The Wretched Movie Review

To be perfectly frank, ‘The Wretched’ let me down more than anything. With early glimpses at the creature, you can see that the special effects department held up their end of the job. And with so much going into the attempt to scare the hell out of you, you can’t help but assume some terrific plotlines are coming from the writing/directing team of the Pierce Brothers, Drew T. Pierce, and Brett Pierce. Not so fast, thrill-seekers.

For the most part… there isn’t.

The fact that this is only their second feature film, I guess I can forgive some of the things that go wrong, but there is a lot to overlook before recommending it to anyone. I’m not quite sure I can do that. One reason for that is because, if you are a Horror Movie Ph.D., you’ll see a lot in this that you’ve already seen in previous flicks. Not only is nearly everything about the malevolent entity in this story tragically similar to the, we’ll call them ‘monsters’ for simplicity’s sake, that you’ve been frightened by already, but almost everything from the characters to the plotline are comparable, as well. If you went into this not knowing that because I didn’t give you fair warning, I couldn’t live with myself. More importantly, you wouldn’t be pleased with this review.




That said, the opening scene is quite catching. There is nothing like watching a possessed woman munching on what looks to be, her own children. Yeah, I just said that. Her. Own. Children. Even infants aren’t saved from the evil beast in this yarn.

The protagonist of the film is seventeen-year-old Ben (Howard). His parents are getting a divorce, so he travels with his father Liam (Jones) to their lake house in Michigan, where they both work at the marina during the summer. Their neighbor, Abbie (Mahler), hits a buck with her car. Afterward, she decides not to let it go to waste. It’ll be good food for the summer. As she skins it for the meat, showing her young son, Dillon (Blane Crockarell), how to as well, she hits something so grotesque she abandons her task. Later that night, something resembling a tiny witch-like creature crawls out of the carcass. Ben is going to be running into this thing soon. Not long after, Dillon sees his nude mother looking at him as she would gaze upon her first meal if she had been denied food for a week. Seeing his mother very much not like herself so disturbs him, he runs to Ben’s house.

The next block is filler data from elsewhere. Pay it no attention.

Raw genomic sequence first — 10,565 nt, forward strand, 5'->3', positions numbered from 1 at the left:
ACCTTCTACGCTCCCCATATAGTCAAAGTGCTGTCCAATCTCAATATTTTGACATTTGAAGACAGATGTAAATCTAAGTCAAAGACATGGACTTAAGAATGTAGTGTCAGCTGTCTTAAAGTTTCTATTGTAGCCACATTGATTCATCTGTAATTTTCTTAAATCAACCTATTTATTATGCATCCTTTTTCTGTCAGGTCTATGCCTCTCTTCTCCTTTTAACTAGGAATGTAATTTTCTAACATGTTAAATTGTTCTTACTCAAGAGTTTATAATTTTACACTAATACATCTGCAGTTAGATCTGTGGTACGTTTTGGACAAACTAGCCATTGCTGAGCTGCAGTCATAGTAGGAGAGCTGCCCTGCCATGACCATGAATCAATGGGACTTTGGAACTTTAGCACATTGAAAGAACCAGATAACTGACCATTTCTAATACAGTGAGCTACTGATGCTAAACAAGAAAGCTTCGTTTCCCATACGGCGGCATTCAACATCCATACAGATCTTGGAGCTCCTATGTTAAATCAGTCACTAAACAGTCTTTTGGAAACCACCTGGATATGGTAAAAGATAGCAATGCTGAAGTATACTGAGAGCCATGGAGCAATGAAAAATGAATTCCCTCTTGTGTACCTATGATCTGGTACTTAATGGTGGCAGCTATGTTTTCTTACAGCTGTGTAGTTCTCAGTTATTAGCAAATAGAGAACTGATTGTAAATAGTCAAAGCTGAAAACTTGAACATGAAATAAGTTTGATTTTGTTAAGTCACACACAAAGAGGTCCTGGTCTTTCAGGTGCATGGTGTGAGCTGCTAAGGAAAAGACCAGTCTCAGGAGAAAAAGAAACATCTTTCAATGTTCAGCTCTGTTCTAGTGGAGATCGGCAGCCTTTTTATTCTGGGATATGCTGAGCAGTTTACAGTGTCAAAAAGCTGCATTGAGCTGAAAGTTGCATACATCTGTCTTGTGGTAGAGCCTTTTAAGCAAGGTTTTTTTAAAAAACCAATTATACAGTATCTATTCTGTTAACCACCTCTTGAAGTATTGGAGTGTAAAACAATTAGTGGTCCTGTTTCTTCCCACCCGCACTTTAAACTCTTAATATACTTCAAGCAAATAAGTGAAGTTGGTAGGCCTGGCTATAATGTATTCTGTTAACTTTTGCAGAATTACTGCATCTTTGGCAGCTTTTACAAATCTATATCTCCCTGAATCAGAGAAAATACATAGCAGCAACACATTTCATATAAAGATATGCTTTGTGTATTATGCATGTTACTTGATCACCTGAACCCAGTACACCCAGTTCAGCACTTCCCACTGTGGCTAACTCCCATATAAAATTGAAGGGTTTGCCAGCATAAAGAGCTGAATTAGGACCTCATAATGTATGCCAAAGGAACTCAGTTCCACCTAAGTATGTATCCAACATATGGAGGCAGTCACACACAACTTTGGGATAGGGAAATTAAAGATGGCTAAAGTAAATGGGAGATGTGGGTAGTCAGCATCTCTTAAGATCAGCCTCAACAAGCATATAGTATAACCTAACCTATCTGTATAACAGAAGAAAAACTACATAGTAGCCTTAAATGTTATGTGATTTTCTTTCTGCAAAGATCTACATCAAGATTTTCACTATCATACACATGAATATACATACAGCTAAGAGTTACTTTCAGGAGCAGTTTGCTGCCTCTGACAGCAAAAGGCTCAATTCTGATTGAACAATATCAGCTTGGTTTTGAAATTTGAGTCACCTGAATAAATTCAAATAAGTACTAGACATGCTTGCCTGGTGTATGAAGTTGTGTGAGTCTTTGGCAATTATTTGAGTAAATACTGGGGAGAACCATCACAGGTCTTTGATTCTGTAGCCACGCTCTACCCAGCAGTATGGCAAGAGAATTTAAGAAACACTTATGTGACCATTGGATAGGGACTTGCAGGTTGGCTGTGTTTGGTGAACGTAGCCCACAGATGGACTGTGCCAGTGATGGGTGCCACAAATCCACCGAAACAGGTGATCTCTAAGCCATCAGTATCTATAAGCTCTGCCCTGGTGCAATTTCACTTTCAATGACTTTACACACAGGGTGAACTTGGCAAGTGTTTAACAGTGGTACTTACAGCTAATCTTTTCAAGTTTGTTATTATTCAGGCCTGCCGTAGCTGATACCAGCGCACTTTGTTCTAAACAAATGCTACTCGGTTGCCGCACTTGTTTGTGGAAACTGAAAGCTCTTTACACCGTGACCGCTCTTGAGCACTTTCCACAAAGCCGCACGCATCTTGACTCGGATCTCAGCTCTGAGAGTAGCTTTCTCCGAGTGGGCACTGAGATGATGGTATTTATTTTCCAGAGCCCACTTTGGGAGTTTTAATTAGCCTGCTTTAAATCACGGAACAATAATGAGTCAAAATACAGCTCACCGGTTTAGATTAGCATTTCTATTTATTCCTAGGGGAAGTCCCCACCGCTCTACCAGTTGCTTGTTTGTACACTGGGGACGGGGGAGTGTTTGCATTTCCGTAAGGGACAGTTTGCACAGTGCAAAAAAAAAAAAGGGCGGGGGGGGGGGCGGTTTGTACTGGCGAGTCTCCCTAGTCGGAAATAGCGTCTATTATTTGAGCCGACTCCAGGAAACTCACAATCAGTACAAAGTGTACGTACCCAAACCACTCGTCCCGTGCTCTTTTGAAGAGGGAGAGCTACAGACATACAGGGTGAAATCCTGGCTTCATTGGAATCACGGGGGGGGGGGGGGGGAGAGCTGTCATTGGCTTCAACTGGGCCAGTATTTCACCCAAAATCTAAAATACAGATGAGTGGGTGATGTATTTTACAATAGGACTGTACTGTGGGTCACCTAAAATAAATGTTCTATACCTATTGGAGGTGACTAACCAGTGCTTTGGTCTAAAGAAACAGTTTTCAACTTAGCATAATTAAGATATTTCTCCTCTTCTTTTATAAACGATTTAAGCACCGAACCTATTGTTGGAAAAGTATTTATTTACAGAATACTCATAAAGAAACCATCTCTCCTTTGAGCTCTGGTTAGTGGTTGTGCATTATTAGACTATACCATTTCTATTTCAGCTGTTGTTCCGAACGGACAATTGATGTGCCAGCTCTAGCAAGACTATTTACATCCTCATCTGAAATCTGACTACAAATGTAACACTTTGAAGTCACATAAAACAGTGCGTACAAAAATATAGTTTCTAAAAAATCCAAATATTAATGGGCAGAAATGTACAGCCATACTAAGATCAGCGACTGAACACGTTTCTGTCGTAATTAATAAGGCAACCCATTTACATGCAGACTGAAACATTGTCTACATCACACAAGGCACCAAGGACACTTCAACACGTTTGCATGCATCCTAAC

After this and learning of more things going on next door, that I’ll not tell you about here except that little Dillon disappears, he does a little research and finds a site called, Witchopedia. Jackpot! While there, he learns that he could be dealing with the ‘Dark Mother.’ He reads that she comes from ‘root, rock, and tree’ and that she’ feasts upon the forgotten.’ Through this glorious find, he comes away with the knowledge of how to defend himself if this undead sorceress were to confront him.




‘The Wretched’ gives us a lot of predictable scenes. There’s even a typical baby-monitor scene, but you’ll like it. You’ve been there done that, and you know what’s coming, but regardless, it’s creepy in all the ways that count.

The jerking of the possessed, sounds creaking bones make, and bones moving underneath skin is visually fantastic. And I have to give high marks for the witch herself being glorious, but I was disappointed to learn of how fragile she was when you get down to it. Turns out, she’s rather easy to take down! Salt hurts her for goodness sake, but Ben can magically awaken after being drowned?? That was unexpected. Maybe he should be a warlock?

The ending is too tidy, by the way, and left me a bit puzzled. The music and camera work suggests there’s something more coming; however, the credits roll and… nothing.

With the skill the Pierce Brothers have behind the scenes, I sincerely wish they had worked harder on the script before making this film. I think it could have been so much better than it turned out to be. A better editor for some of the more confusing moments wouldn’t have been a bad idea, either.







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The Wretched

Director: Brett Pierce, Drew T. Pierce
Writers: Brett Pierce, Drew T. Pierce
Stars: John-Paul Howard, Piper Curda, Jamison Jones, Zarah Mahler, Kevin Bigley, and Blane Crockarell
Running Time: 1h 35m
Genre: Horror


Rating contributor: ShariK.Green tmc
I'm the Sr. Film Writer and Community Manager for I write, direct and produce short films with my production company, Good Stew Productions. I'm now working on my first feature film which is a lot of work but a lot of fun! Though it's hard to answer this questions when asked, I'd say my favorite movie is “The Big Chill.” I enjoy photography, poetry, and hiking and I adore animals, especially elephants. I live in Arizona and feel it's an outstanding and inspirational place to live.

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